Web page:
Cataloging change on the internet is simple. Thanks to Archive.org and the huge network of online design blogs, almost every minor branding change is reported on and every logo revision archived for the world to see. It’s a high-speed phenomenon that’s almost completely foreign amongst offline businesses; changing a logo once every decade is unheard of offline, yet standard for online players.
We’ve taken a retrospective look at some of the world’s most effective corporate logos and business branding materials, aiming to see how they’ve changed over the last century. Both offline and online companies are included, many of which sacrificed iconic corporate logos in favor of a more modern revision.
1. Yamaha: 1935-2010
Few logos have as much to live up to as Yamaha’s. The Japanese mega-corporation has designed and manufactured almost everything throughout its 120-year lifespan, pioneering CD technology, motorcycles and outboard motors, and most famously musical instruments. Founded in 1887 and most well known for their early high-end pianos, Yamaha’s original logo reflected a defined focus on music.
It wasn’t until after WWII that the company expanded, using left over infrastructure to produce motorcycles and other vehicles. While their logo has retained some music aspects – the tuning fork arrangement is the most obvious – it’s now much more flexible, able to be applied to sporting gear, motorcycles, and consumer electronics.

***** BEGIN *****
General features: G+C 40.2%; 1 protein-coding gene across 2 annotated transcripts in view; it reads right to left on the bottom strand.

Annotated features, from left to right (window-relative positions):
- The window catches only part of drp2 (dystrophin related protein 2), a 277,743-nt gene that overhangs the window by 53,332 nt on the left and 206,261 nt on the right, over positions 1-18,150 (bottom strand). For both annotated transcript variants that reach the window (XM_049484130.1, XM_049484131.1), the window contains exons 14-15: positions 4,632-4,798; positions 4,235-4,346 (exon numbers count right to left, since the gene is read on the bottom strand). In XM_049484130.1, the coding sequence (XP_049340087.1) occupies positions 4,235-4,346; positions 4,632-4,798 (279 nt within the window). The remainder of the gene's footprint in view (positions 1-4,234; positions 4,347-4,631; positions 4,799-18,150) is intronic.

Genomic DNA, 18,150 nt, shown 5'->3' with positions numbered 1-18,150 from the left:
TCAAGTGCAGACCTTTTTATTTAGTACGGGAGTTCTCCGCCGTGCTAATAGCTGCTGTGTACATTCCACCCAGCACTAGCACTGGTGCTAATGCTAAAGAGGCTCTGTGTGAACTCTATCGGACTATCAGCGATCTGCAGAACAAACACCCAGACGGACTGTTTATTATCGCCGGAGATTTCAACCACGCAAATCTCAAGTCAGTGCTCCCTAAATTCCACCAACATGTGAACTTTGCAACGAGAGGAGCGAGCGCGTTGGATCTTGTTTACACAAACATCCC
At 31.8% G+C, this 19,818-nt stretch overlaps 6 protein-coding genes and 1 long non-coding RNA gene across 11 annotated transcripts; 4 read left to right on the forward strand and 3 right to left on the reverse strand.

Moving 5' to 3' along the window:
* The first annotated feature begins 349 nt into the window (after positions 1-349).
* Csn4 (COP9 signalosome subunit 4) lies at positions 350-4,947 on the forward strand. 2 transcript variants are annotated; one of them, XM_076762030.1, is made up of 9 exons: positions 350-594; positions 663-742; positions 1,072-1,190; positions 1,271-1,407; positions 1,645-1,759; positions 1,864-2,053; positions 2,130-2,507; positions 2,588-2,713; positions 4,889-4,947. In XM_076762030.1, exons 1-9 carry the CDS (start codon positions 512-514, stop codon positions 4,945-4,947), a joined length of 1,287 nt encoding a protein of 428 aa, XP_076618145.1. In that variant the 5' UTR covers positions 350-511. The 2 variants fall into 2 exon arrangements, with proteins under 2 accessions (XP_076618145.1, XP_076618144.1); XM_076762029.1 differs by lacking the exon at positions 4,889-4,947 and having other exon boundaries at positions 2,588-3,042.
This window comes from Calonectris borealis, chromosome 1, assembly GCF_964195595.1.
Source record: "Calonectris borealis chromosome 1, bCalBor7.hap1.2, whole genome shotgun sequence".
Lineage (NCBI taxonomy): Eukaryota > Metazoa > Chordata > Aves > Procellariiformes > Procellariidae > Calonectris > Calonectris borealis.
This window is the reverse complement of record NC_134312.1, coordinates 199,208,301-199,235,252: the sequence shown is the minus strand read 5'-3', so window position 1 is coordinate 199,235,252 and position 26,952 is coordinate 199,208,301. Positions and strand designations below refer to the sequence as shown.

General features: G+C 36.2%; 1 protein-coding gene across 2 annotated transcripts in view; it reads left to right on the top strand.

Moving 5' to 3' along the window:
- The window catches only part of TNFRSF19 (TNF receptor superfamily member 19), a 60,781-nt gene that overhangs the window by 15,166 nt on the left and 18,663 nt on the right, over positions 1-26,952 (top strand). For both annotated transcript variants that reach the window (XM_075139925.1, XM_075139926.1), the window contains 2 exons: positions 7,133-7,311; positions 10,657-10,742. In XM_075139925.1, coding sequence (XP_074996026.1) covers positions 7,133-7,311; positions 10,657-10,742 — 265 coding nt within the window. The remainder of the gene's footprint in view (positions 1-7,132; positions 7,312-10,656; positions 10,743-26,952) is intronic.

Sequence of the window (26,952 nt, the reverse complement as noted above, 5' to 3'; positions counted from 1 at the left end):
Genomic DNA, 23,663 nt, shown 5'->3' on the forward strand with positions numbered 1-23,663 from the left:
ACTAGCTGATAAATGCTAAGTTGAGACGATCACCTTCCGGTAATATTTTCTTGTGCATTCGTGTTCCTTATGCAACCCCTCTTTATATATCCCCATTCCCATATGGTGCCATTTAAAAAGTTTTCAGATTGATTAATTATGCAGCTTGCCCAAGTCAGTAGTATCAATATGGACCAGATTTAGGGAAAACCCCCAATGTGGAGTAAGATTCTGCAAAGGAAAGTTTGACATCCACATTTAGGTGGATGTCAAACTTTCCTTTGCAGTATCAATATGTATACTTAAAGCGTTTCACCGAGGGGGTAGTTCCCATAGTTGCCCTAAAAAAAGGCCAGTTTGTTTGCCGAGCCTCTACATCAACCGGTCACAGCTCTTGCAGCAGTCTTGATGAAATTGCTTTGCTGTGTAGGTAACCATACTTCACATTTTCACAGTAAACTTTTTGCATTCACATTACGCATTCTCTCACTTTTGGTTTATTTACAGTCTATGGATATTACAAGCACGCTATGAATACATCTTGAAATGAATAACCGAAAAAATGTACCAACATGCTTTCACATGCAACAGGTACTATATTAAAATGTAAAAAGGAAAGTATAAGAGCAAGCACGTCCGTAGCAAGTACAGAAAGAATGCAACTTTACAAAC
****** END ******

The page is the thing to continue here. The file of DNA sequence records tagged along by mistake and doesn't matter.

2. Apple Inc. (previously Apple Computer): 1976-2010
Apple’s original logo may not look the part given the company’s now famous product lineup, but in the mid-1970s it was an interesting piece of corporate artwork. The portrait-style logo was designed by co-founders Steve Jobs and Ronald Wayne and replaced one year later by Apple’s iconic bitten apple logo.
But a surprising amount can happen in a year, especially in such a young and soon-to-be influential company. Worried about Apple’s future and scared by Jobs’ erratic spending, Ronald Wayne sold his shares in Apple Computer for a grand total of $2,300. Apple’s logo saw some minor changes over the past three decades, switching from color to monochrome with the release of the iMac.
3. Mozilla Firefox (previously Mozilla Phoenix): 2002-2010
Launched to fight Mozilla’s early software issues, Phoenix was an early experiment in developing a non-commercial web browser. Early versions were as minimal as a browser could be, designed with a focus on cutting out unnecessary features, rather than Mozilla’s standard strategy of incorporating as many features as possible.